Edinburgh's 'notorious' Picardy Place set for another redesign after traffic troubles in the area

The latest plans for the redesign of a notorious Edinburgh city centre junction have been unveiled.

For much of the last five years Picardy Place has faced continuous disruption from roadworks as a result of for the construction of the St James Quarter and ongoing tram works, giving rise to a host of traffic troubles around the area.

A long-awaited overhaul of the nuisance roundabout that connects Leith Walk, Leith Street, Broughton Street and York Place is set to get underway in January, with the council spending £2.7m on the project.

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In addition, a new tram stop will be built at Picardy Place, replacing the old York Place stop, in time for the new line to Newhaven opening in Spring 2023.

Ambitious plans to redesign the central ‘island’ – which for years has been an eyesore construction site – are in the final stages and were presented to the council’s transport committee on Thursday (October 6).

They show the island re-imagined as a new public realm space with landscaping, trees, a water fountain and access for pedestrians and cyclists.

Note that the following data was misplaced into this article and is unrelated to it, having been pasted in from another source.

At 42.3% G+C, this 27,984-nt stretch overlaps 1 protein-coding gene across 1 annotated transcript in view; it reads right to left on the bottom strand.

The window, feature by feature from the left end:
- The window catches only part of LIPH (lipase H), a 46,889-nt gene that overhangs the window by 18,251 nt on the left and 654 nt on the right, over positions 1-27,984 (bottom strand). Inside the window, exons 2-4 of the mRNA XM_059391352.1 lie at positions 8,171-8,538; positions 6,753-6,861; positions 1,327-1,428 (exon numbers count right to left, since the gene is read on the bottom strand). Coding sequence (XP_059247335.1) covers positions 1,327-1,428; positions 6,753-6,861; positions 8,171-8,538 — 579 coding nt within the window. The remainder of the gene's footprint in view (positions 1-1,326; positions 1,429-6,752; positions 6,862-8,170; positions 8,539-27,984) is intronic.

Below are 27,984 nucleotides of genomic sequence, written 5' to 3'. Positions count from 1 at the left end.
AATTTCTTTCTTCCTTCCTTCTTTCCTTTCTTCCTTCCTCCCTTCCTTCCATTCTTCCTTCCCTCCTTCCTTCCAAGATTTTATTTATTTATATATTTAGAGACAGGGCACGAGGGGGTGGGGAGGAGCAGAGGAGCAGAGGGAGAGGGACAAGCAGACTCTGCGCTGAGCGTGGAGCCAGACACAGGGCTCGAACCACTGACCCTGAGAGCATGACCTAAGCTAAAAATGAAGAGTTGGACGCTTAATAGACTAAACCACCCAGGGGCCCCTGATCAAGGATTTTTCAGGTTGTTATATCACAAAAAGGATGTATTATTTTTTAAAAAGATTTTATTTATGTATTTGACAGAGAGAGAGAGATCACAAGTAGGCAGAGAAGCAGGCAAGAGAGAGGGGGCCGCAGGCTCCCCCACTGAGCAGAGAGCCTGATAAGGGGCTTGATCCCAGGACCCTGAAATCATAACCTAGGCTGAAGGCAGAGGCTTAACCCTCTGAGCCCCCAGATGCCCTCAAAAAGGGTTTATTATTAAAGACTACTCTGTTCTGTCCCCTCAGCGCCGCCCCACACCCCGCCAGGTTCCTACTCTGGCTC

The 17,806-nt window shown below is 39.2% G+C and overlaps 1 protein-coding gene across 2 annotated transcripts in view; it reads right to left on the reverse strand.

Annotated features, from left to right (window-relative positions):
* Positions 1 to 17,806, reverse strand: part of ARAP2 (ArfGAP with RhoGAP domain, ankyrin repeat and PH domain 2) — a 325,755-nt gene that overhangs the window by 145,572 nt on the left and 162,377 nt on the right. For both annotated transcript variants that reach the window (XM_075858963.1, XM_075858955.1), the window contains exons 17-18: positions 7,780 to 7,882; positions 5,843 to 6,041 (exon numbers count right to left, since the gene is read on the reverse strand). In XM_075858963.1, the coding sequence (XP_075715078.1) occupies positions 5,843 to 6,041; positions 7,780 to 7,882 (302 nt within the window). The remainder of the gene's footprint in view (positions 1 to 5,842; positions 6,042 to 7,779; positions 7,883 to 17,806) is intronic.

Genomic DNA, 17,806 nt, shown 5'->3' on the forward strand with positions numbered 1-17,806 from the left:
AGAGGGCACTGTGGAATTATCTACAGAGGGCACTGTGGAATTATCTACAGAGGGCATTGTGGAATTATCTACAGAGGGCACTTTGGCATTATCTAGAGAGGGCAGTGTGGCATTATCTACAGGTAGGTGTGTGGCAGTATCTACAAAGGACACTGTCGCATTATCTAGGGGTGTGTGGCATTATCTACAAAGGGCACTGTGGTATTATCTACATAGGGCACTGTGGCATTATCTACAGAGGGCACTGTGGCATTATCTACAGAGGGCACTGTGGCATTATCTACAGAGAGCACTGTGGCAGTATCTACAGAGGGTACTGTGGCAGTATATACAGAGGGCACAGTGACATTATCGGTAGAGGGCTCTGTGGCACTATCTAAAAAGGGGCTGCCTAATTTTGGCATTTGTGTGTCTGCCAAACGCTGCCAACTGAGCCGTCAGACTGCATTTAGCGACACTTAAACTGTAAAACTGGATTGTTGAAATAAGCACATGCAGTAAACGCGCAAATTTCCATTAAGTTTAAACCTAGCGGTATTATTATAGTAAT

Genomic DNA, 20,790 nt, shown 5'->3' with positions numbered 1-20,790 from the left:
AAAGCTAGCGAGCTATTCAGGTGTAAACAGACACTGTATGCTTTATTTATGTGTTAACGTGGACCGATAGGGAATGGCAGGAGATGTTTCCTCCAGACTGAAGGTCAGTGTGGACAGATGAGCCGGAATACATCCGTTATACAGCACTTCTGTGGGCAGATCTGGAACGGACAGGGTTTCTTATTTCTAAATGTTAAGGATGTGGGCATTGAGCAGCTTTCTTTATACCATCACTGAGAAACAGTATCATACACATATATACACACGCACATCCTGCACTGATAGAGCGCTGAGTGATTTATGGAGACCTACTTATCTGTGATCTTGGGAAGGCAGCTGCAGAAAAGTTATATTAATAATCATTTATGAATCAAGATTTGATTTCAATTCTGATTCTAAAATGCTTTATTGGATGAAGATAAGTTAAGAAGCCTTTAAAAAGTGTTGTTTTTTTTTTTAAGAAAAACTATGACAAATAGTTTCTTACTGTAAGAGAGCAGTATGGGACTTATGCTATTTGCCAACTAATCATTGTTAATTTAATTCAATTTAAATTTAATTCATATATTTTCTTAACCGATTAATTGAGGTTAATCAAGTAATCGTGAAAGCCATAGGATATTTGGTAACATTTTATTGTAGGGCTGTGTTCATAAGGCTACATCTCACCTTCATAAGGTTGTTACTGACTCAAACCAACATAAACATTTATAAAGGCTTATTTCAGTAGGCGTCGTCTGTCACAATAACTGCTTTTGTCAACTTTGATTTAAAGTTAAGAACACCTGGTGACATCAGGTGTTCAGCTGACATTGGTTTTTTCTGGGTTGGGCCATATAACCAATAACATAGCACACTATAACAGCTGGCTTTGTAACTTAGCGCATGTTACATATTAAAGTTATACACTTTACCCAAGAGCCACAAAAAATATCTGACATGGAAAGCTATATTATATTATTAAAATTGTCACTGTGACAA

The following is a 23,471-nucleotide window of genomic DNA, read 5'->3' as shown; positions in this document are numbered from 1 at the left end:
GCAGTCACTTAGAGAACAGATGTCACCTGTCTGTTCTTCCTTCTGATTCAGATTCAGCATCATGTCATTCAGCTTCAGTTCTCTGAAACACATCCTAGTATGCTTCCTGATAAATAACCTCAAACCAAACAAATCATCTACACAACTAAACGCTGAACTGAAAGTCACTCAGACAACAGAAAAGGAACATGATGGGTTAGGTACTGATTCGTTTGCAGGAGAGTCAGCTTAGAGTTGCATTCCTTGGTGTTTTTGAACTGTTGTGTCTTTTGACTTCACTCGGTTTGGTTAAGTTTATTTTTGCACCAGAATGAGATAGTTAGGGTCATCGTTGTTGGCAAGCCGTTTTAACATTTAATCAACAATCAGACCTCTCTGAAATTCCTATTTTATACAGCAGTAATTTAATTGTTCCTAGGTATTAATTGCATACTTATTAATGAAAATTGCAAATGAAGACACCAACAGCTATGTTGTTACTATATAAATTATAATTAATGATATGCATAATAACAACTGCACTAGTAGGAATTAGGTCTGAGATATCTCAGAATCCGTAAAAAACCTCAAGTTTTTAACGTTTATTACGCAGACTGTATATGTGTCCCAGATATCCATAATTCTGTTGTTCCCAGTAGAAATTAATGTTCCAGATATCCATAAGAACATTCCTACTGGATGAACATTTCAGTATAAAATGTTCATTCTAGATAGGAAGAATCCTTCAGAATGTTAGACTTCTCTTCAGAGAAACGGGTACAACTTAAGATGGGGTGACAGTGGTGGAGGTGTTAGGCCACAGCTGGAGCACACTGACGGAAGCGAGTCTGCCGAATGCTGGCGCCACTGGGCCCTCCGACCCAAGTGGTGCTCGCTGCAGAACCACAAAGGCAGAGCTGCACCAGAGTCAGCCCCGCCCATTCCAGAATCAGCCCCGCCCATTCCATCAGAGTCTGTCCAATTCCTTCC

The blueprint also includes proposals for several bike stands and a ‘cycle hire location’.

Edinburgh Councillors have discussed plans for a redesign of Picardy Place.

A report stated project stakeholders including local councillors, community councils and resident groups met in August “to discuss the projects goals, constraints and provide an opportunity to raise issues that could be included or excluded from the project”.

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It added work on more detailed designs and procurement will take place until December before construction begins in January, with the project set to run to spring.

“The estimated cost for the delivery of this project is £2.7m, however once the detailed designs are developed a more accurate cost estimate will be available,” the report said.

Speaking at the transport committee, City Centre Greens councillor Claire Miller urged officials to engage with the stakeholders before plans are finalised.

She added they are “aware we are working to quite tight time-scales to deliver this” and noted there has been “a bit of frustration in the past” over the level of engagement from the council.

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Cllr Miller said: “I have received quite a large number of comments and questions from the stakeholders who took part in discussions that led to this and they really want to be part of that feedback.”